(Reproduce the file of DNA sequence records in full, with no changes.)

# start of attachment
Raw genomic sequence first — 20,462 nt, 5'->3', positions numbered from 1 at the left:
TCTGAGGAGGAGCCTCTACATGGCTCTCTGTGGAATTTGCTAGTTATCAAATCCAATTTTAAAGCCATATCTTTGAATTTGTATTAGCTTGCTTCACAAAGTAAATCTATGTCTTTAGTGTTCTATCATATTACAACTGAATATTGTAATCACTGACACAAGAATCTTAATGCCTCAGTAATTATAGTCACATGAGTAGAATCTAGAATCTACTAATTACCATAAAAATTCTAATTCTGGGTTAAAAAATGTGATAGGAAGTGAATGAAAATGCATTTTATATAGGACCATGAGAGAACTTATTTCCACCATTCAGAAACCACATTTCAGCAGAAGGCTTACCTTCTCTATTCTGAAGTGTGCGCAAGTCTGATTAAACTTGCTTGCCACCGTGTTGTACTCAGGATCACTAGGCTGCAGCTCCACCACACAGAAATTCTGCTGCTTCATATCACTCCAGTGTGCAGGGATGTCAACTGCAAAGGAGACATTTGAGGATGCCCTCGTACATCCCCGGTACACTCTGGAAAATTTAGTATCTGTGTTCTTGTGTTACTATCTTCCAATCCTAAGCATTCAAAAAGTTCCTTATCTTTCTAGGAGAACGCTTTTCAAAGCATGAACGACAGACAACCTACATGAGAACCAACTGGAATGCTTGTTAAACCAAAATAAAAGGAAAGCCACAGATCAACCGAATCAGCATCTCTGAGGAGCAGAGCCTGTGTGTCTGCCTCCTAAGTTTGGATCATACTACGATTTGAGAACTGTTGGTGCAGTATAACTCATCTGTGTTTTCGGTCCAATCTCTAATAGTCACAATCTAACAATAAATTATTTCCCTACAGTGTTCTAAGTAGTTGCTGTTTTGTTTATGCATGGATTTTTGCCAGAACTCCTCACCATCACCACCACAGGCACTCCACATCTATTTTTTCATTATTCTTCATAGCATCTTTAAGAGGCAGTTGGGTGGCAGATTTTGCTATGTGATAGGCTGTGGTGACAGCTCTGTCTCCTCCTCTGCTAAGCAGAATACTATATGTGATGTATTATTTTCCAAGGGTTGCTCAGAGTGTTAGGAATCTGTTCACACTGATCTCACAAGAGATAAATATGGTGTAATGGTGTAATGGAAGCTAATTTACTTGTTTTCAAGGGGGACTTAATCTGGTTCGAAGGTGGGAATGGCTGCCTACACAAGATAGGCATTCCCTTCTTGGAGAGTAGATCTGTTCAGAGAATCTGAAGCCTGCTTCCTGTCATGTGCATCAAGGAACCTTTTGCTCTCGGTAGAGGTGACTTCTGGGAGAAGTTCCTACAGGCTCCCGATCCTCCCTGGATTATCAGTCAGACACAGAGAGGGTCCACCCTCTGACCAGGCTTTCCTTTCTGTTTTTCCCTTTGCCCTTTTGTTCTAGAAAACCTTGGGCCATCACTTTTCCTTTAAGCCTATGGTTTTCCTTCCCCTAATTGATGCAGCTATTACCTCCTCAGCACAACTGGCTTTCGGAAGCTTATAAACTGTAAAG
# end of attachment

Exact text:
Raw genomic sequence first — 20,462 nt, 5'->3', positions numbered from 1 at the left:
TCTGAGGAGGAGCCTCTACATGGCTCTCTGTGGAATTTGCTAGTTATCAAATCCAATTTTAAAGCCATATCTTTGAATTTGTATTAGCTTGCTTCACAAAGTAAATCTATGTCTTTAGTGTTCTATCATATTACAACTGAATATTGTAATCACTGACACAAGAATCTTAATGCCTCAGTAATTATAGTCACATGAGTAGAATCTAGAATCTACTAATTACCATAAAAATTCTAATTCTGGGTTAAAAAATGTGATAGGAAGTGAATGAAAATGCATTTTATATAGGACCATGAGAGAACTTATTTCCACCATTCAGAAACCACATTTCAGCAGAAGGCTTACCTTCTCTATTCTGAAGTGTGCGCAAGTCTGATTAAACTTGCTTGCCACCGTGTTGTACTCAGGATCACTAGGCTGCAGCTCCACCACACAGAAATTCTGCTGCTTCATATCACTCCAGTGTGCAGGGATGTCAACTGCAAAGGAGACATTTGAGGATGCCCTCGTACATCCCCGGTACACTCTGGAAAATTTAGTATCTGTGTTCTTGTGTTACTATCTTCCAATCCTAAGCATTCAAAAAGTTCCTTATCTTTCTAGGAGAACGCTTTTCAAAGCATGAACGACAGACAACCTACATGAGAACCAACTGGAATGCTTGTTAAACCAAAATAAAAGGAAAGCCACAGATCAACCGAATCAGCATCTCTGAGGAGCAGAGCCTGTGTGTCTGCCTCCTAAGTTTGGATCATACTACGATTTGAGAACTGTTGGTGCAGTATAACTCATCTGTGTTTTCGGTCCAATCTCTAATAGTCACAATCTAACAATAAATTATTTCCCTACAGTGTTCTAAGTAGTTGCTGTTTTGTTTATGCATGGATTTTTGCCAGAACTCCTCACCATCACCACCACAGGCACTCCACATCTATTTTTTCATTATTCTTCATAGCATCTTTAAGAGGCAGTTGGGTGGCAGATTTTGCTATGTGATAGGCTGTGGTGACAGCTCTGTCTCCTCCTCTGCTAAGCAGAATACTATATGTGATGTATTATTTTCCAAGGGTTGCTCAGAGTGTTAGGAATCTGTTCACACTGATCTCACAAGAGATAAATATGGTGTAATGGTGTAATGGAAGCTAATTTACTTGTTTTCAAGGGGGACTTAATCTGGTTCGAAGGTGGGAATGGCTGCCTACACAAGATAGGCATTCCCTTCTTGGAGAGTAGATCTGTTCAGAGAATCTGAAGCCTGCTTCCTGTCATGTGCATCAAGGAACCTTTTGCTCTCGGTAGAGGTGACTTCTGGGAGAAGTTCCTACAGGCTCCCGATCCTCCCTGGATTATCAGTCAGACACAGAGAGGGTCCACCCTCTGACCAGGCTTTCCTTTCTGTTTTTCCCTTTGCCCTTTTGTTCTAGAAAACCTTGGGCCATCACTTTTCCTTTAAGCCTATGGTTTTCCTTCCCCTAATTGATGCAGCTATTACCTCCTCAGCACAACTGGCTTTCGGAAGCTTATAAACTGTAAAG